By Eileen Ogintz
AVON, CO — Straight talk: taking the kids to have fun on the snow takes a lot of work.
“It’s also not cheap,” acknowledges Lori Leary, a long-time ski instructor at Beaver Creek Resort.
That’s especially the case at a first-rate resort like Beaver Creek and nearby Vail (both Vail Resorts), where kids’ lift tickets are over $135 per day (get the best deal online and on multiday tickets; kids four and under ski free). Kids’ ski school costs in the neighborhood of $300 per day.
Add to that all the gear… all the schlepping and it’s easy to understand why so many families—especially moms outskied by their husbands and kids—prefer a cruise or Disneyworld or a week at the beach.
But winter family getaways involving snow sports “are something you can do together for a long, long time,” said Leary, who raised two kids in the Vail Valley and still skis with them. Her 85-year-old mom just quit recently.
“Skiing doesn’t have to be a hard sport. It is more about finesse,” she said, not to mention that gear is so much better—and forgiving—than in the past.
I’m a case in point. All three of my kids are expert skiers—two have competed—and my husband, in his younger days, could ski anything too.
By the time the kids were seven or eight, they were outskiing me. But I never gave up. I love being outdoors in the mountains, especially on a blue-sky day. And if my kids, now grown, prefer not to ski with me, there is still time on the chairlifts or gondola (great for talking!), lunches on the mountain and, the most fun, evenings sprawled on couches in the rented condo eating chili or pasta and playing board games. Yes, family trips to the snow are great for family bonding—the grown kids who have skied hard all day are too pooped at night to go anywhere!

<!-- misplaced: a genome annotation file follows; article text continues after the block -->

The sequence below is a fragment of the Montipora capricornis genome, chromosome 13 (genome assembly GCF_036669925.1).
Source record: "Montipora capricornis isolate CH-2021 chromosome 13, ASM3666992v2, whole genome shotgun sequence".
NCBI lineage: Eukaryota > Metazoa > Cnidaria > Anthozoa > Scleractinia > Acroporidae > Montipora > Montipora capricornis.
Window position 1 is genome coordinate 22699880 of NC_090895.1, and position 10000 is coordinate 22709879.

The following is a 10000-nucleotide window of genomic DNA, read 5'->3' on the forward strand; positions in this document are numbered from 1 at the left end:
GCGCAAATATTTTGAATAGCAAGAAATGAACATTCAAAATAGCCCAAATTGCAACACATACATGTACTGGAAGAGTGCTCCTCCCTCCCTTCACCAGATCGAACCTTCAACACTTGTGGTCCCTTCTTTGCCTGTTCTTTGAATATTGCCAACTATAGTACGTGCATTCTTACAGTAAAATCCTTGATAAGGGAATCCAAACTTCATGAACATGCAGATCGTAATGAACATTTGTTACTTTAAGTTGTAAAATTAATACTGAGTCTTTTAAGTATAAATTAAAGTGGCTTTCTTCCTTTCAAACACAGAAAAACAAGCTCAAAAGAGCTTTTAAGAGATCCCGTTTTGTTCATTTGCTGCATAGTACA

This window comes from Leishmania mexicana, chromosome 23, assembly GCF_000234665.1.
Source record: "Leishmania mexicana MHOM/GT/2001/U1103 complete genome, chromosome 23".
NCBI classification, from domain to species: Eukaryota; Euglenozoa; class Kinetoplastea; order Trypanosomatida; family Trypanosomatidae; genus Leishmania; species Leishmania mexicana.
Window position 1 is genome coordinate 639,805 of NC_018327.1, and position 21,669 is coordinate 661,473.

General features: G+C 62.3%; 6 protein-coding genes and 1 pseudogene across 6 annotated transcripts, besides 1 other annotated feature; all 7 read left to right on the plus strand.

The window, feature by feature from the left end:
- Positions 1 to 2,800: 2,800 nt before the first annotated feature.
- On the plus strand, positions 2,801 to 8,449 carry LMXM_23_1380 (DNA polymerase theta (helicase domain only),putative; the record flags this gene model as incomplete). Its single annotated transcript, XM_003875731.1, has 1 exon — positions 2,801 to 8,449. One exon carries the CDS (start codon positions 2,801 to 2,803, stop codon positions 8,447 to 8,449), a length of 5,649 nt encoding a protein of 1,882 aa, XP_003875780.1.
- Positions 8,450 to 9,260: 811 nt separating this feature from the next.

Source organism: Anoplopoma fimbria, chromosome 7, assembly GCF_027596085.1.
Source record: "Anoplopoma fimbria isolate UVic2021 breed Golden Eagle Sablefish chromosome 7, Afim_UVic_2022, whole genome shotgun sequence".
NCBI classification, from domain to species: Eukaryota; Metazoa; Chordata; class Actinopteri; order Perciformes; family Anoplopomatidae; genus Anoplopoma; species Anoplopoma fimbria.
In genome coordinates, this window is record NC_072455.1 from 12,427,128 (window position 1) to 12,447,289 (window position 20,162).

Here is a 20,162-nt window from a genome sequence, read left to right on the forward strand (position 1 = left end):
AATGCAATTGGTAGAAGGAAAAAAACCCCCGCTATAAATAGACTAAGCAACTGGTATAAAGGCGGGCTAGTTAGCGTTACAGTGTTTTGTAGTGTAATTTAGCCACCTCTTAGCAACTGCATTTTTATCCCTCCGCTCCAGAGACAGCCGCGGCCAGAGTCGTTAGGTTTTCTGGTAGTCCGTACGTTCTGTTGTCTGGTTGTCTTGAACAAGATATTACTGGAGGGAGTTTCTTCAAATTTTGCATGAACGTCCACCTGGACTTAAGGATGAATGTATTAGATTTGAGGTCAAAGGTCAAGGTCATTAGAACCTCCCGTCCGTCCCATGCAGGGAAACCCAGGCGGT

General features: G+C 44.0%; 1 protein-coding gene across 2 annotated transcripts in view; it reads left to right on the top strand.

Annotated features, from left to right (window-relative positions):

This week we’re enjoying an indulgent couple of nights at the Westin Riverfront Resort & Spa in the Vail Valley a short gondola ride from Beaver Creek’s slopes. We indulged in a first-rate dinner at the resort’s Maya modern Mexican resort. The hotel is very pet friendly. There is a first-rate spa, fitness center, an outdoor heated lap pool and hot tubs—ski valet and even a Starbucks.
When my kids were young, I saw more women in the lodges—or the spa—than on the mountain. And as soon as they could, they’d quit altogether, lobbying for other vacations, letting the kids go with dad or friends.
That may be changing, says Lori Leary who sees snow sports-loving families every day. First, there are more Baby Boomers on the slope—men and women. “There are more of them and Baby Boomers are in better shape,” she explains.
And young moms, most of them working, want to have fun on vacation too, not just be a Sherpa for the rest of the family. Besides, with families so busy at home, parents want to spend time with the kids on vacation and a mom can’t do that if she’s not on the mountain. That’s why more families are opting for a family private lesson—even at $1099, plus tip—it is a veritable bargain than paying for two or three kids in ski school.
“And you are together on the mountain, learning together,” said Leary. That’s assuming you are at the same level and the kids are similar ages because 10-year-olds, she explains, learn a lot differently than four-year-olds or 14-year-olds. Some families split the time with the instructor, at least meeting up for lunch; Other well-heeled families will get two instructors.
Whatever your budget or level, Leary said, “It’s about what works for you.”
Some ski industry pros are real fans of women’s clinics—and Beaver Creek offers them in the afternoon; Vail, among other resorts, offers several day women’s clinics.
Leary cautions that as good as they are, women-only clinics are more about socializing than skiing instruction. “ We live in a world with men,” she suggested.
The goal: “You get to the point where don’t need an instructor.”
But no matter how many lessons I take, I will never ski fast enough for my kids.
I don’t care anymore—it’s about me having fun now!